When Your Doctor Tells You to Take More Calcium ….

What should you take when your doctor tells you to increase the calcium in your diet because your bones are brittle?

What should you take when your doctor tells you to increase the calcium in your diet because your bones are brittle?

When I was in medical school, we were taught that if a patient needed to take a calcium supplement for a variety of reasons, any source would be sufficient. That meant that milk, antacids or straight calcium supplements were adequate. According to the National Institutes of Health (NIH), approximately 43% of Americans (including around 70% of older women) take dietary supplements which contain calcium. When you only take calcium and do not balance it with another mineral called magnesium, it may do more harm than good.

A majority of people (including many medical doctors) do not understand certain key facts about calcium, magnesium and their relationship. When calcium is balanced with the right amount of magnesium, the body is able to absorb and metabolize calcium. The standard American diet and they way we take supplements has led to the over-consumption of calcium, while soil depletion and processing of foods has led to the under-consumption of magnesium. But this is only the tip of the iceberg!

The Problem in Only Taking Calcium

Excess calcium intake has been shown to cause problems in our bodies. The NIH Office of Dietary Supplements reported that less than half of the calcium people ingest is actually absorbed from our guts. The rest is either excreted or can remain in our bodies, possible forming kidney stones or calcification (hardening) in some of our soft tissues. A growing amount of scientific evidence, including a 2004 study published in the British Medical Journal, has pointed to a high calcium to low magnesium ratio causing calcification or hardening of the arteries (atherosclerosis), osteoporosis and osteoporotic bone fractures.

What is the Role of Magnesium in Calcium Absorption?

The following is known about magnesium and what it does in our bodies:

  • Magnesium helps convert vitamin D3 into its active form so it can aid calcium absorption
  • Magnesium also stimulates the hormone calcitonin, which helps preserve bone structure and draws out calcium from soft tissues. This helps support healthy bone structure and may help lead to lowering the likelihood of osteoporosis and some forms of heart disease (atherosclerosis).
  • Magnesium is also important for the contraction and relaxation of muscles, production and transport of energy and the production of protein

Why is There an Imbalance in Calcium and Magnesium?

  • Recommendations for calcium intake vary greatly across the globe. For instance, in the U.S., adults are advised to consume 1,000 mg to 1,500 mg of calcium daily depending on age and sex. The U.K. recommends 700 mg daily and the World Health Organization (WHO) recommends only 400 to 500 mg daily.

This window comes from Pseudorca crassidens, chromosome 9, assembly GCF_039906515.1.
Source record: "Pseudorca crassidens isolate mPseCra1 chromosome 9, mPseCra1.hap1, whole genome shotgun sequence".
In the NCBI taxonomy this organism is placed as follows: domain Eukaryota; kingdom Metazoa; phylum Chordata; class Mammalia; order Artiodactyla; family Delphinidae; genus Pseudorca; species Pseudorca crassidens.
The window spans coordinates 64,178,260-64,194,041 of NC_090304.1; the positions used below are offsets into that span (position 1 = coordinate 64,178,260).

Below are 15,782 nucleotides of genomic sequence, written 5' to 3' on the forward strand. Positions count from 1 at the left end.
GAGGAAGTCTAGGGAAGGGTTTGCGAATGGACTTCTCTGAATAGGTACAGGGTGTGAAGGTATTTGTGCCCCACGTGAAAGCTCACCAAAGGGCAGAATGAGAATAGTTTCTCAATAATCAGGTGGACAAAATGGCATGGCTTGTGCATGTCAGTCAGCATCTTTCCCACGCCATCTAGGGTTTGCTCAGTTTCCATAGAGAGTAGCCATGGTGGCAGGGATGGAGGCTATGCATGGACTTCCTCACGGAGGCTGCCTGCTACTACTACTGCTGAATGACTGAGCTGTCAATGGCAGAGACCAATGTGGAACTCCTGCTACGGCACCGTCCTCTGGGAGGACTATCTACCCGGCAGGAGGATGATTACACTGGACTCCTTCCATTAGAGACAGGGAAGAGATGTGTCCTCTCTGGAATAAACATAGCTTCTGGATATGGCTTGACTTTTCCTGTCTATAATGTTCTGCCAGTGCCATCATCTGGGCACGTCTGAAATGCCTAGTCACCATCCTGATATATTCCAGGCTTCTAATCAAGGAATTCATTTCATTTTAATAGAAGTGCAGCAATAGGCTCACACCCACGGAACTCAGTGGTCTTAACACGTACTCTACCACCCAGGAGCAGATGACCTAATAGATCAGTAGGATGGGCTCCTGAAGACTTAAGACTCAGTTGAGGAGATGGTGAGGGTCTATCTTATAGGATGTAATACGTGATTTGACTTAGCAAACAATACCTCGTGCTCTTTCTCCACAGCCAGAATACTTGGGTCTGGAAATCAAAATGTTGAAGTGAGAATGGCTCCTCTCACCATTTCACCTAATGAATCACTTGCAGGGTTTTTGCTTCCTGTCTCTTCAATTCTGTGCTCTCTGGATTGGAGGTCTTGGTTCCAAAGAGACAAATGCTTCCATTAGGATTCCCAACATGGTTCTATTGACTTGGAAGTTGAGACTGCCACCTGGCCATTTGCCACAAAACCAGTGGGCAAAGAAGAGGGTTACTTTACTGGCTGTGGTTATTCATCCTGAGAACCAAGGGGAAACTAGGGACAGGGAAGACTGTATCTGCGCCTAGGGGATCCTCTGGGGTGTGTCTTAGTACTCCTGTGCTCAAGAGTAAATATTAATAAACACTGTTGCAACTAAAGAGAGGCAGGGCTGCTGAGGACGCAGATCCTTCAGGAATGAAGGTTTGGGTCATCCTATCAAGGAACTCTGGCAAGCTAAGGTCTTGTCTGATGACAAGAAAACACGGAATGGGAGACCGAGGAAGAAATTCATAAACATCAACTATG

• Many people take high levels of calcium in their supplements without considering the amount they consume in their diet. If the diet contains dairy products or the water consumed has calcium (some tap waters and mineral waters), the amount of calcium consumed is much higher. This may lead to a greater amount of unabsorbed calcium in the body.
  • When magnesium consumption is low due to dietary or farming practices, this makes the imbalance even greater. Instead of the target of 1:1 for calcium and magnesium, this actually may push the imbalance closer to 4 or 5:1.

So What Should Be in the Calcium Supplement I Take?

The following ingredients are important:

  • Obviously, calcium. It should also be biologically available, not dug out of the ground as seen in a number of calcium supplements
  • Magnesium, also biologically available, in the same amount as calcium, to keep the ratio of calcium/magnesium close to 1:1
  • Vitamin D. This should be in the active form, cholecalciferol or D3. Vitamin D increases the absorption of calcium, enabling our bodies to receive maximum benefits. Numerous studies have shown that adequate calcium and vitamin D levels maintained throughout life may reduce the risk of osteoporosis.
  • Vitamin K (in the form of K2 or MK-7). This form of vitamin K has been shown to support healthy bones, kidneys and cardiovascular function. It is believed that this form of vitamin K also helps move calcium out of soft tissues.

So What’s the Bottom Line?

I recently review a new supplement, Magnical-D which contains all of the nutients I discussed above as well as a number of others. Magnical-D blends calcium, magnesium, vitamin D and vitamin K to provide essential nutrients in an easily adsorbed supplement that supports bone, cardiovascular and cellular health. These statements have not been evaluated by the Food and Drug Administartion. This product is not intended to diagnose, treat, cure or prevent any disease.

Buy Magnical-D

Buy Magnical-D

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